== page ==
You may have heard there’s an election happening.
Election Day is around the corner, and already voters are casting ballots to decide who will be the next President of the United States. But what information are they using to decide between Donald Trump and Joe Biden?
Our partnerships with many of the biggest publishers in the nation give us insight into a broad sample of what voters are reading on news websites.
Unsurprisingly, Trump’s current position of power and preternatural ability to attract the spotlight have combined to give him a large lead in the battle for attention.
But is that for better or worse this time around? Which issues are dominating the conversation? And where are readers most interested in Biden?
Let’s look at the data.
Election 2020: Topics of Interest
Now you see I wasn’t kidding about Trump’s ability to garner attention. In the 90-day period ending on Oct. 19, there have been nearly as many page views on news articles about Trump—about 2.3 billion—as all the rest of the major topics on this list combined.
Coronavirus was the dominant topic in terms of readership early this year, amassing over 9 billion page views in March through May, but readership fell off significantly since then. That being said, people are clearly hungry for any news they can get about a vaccine, which was also among the most popular topics.
The Supreme Court has also become a major topic of interest since the death of Ruth Bader Ginsberg in September has presented Trump with the opportunity to appoint a third justice.
Perhaps a sign of these times of unrest, kitchen table issues such as health care and the economy did not see as much readership as the social justice-focused Black Lives Matter movement or even the bizarre and insidious conspiracy theory QAnon that’s peddled by some of the most extreme Trump supporters.
That being said, let’s definitely keep in mind that readership data is not necessarily a reliable indicator of how important issues are to the electorate.
Millions of Americans are forced to cope with the coronavirus-damaged US economy and potential of losing health insurance every single day even if they aren’t voraciously consuming news articles about the topics.
Trump vs Biden: When Did Readership Spike?
We’ve seen the how much aspect of this data, but context matters. Looking into precisely when interest in the candidates broke through their baselines is revealing.
Biden’s biggest readership spike came on Sept. 30, the day after the first presidential debate. His next biggest spikes were on Oct. 16, the day after his ABC News town hall, and August 12, the day he announced Kamala Harris as his running mate.
For the most part, Biden was making news just around tentpole events and otherwise avoiding the spotlight, which many believe has been part of a “do no harm” strategy as he maintains a healthy lead in the polls.
Trump’s biggest spike in readership came not the day after the debate, but several days later when he announced he’d tested positive for Covid-19 on Oct. 2, which sparked a frantic news cycle that lasted nearly a week.
Like Biden, Trump also got a bump from the debate on Sept. 30.
Trump’s next biggest moment came on Sept. 28, the morning after the New York Times published a bombshell investigation into his tax history that found he paid much less than would be expected for someone of his wealth due to massive business losses and aggressive use of deductions for supposed business expenses such as tens of thousands paid for hair styling, as well as a family vacation home.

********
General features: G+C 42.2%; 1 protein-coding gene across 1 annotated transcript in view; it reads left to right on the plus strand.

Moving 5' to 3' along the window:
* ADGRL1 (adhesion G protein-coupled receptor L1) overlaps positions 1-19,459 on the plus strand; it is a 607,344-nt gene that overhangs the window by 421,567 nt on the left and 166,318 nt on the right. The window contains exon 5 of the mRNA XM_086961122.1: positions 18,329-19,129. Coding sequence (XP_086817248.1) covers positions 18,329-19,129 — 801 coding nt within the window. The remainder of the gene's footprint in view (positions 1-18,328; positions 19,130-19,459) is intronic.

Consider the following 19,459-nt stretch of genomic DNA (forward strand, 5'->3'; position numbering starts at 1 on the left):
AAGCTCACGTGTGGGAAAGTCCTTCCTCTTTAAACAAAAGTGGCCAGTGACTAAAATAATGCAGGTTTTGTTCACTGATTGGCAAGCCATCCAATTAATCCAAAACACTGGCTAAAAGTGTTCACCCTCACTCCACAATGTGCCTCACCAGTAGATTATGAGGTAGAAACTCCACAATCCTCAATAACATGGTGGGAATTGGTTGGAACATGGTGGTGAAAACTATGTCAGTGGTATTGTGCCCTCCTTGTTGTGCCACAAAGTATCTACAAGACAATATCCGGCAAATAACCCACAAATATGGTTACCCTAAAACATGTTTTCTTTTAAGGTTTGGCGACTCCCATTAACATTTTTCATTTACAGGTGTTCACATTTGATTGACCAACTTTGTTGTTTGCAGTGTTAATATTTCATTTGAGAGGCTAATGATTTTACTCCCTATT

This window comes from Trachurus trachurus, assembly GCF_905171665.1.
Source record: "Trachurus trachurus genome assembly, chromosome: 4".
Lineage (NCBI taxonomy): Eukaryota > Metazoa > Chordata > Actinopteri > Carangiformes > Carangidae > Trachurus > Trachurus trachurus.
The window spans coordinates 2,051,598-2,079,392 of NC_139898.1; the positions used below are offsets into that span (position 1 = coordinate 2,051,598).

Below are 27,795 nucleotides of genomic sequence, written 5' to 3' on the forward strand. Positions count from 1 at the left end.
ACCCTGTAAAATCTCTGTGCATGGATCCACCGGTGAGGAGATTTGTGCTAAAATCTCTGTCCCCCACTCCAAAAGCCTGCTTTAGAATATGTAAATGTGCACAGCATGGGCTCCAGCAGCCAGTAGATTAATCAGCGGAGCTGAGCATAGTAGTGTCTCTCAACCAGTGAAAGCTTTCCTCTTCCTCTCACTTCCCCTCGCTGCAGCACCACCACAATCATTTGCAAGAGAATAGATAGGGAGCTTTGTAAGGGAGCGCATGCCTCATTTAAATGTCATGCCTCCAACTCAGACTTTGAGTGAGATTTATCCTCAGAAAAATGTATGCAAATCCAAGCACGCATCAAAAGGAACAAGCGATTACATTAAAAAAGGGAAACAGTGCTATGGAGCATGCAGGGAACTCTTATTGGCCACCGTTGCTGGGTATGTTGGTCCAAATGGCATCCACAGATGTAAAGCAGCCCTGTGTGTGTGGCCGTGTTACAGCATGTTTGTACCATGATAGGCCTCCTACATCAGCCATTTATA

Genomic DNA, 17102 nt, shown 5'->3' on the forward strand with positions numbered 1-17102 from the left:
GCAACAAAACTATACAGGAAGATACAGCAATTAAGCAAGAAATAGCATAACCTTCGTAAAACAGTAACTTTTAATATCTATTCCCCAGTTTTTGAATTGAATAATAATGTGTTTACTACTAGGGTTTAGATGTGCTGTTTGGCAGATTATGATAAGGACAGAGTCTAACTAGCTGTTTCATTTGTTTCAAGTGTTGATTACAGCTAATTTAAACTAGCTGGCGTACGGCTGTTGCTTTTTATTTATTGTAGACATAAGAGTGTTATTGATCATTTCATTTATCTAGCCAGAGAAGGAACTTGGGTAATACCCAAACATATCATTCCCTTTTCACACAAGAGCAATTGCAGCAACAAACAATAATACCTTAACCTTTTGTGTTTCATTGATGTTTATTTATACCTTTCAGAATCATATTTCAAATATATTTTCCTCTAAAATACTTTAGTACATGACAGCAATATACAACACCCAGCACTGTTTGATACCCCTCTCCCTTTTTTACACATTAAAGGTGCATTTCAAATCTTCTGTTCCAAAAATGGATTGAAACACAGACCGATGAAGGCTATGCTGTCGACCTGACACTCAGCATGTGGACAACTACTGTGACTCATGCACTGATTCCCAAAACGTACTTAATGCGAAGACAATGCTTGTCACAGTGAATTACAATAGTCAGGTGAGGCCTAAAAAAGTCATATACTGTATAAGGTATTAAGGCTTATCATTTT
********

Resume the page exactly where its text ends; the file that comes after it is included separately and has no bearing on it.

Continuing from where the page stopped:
They’re Called Battleground States for a Reason
The next dataset we analyzed was articles that mentioned either Trump or Biden (not both) in the headline from January through September, counting both the number of articles read and the amount of total page views—both separated by state.
Based on what we’ve seen already, you won’t be surprised to learn that there were more articles read and page views focusing on Trump in each and every state. When we look at page views per article, however, something interesting happens.
First and foremost, there is no state in which Biden articles got more readership on average than Trump articles.
And in states like Kansas, Wyoming and Arkansas, articles about Trump get up to 40 percent more page views than articles about Biden on average. So in addition to the fact that there’s more news about Trump in circulation, the articles out there are garnering much more interest.
Among the 20 states with the smallest differences in readership per article, however, there are 10 of the 13 states considered battleground states by Politico.
Biden’s home state of Delaware had the smallest difference in readership per article. Battleground states such as Minnesota, Iowa, Florida, Georgia, Michigan, and Texas were all in the single digits in terms of percent differential in page views per article.
This may indicate that voters in these states are giving Biden a closer look or at least have a more balanced appetite for news about the candidates.
How You Can View More Trending Topic Data
Taboola’s publisher partners have access to our AI-generated trending topic data via our real time audience analytics platform Taboola Newsroom.
Topic Insights shows the top 200 trending topics across various time frames and audience segments, including for loyal site readers.
Our new tool Terms Explorer allows publishers to search for topics of interest and view data dating back 90 days. You can also overlay related topics to see when and how much topics intersected with one another. In the example below, page views about “vaccine” are overlaid in bright green onto the Terms Explorer chart for “Fauci.”
The 90-day page view Terms Explorer images for all topics discussed in the first part of this article are in this public folder.
If our topic data, politics or otherwise, can help with your research or reporting, please DM me on Twitter (@FranBerkman).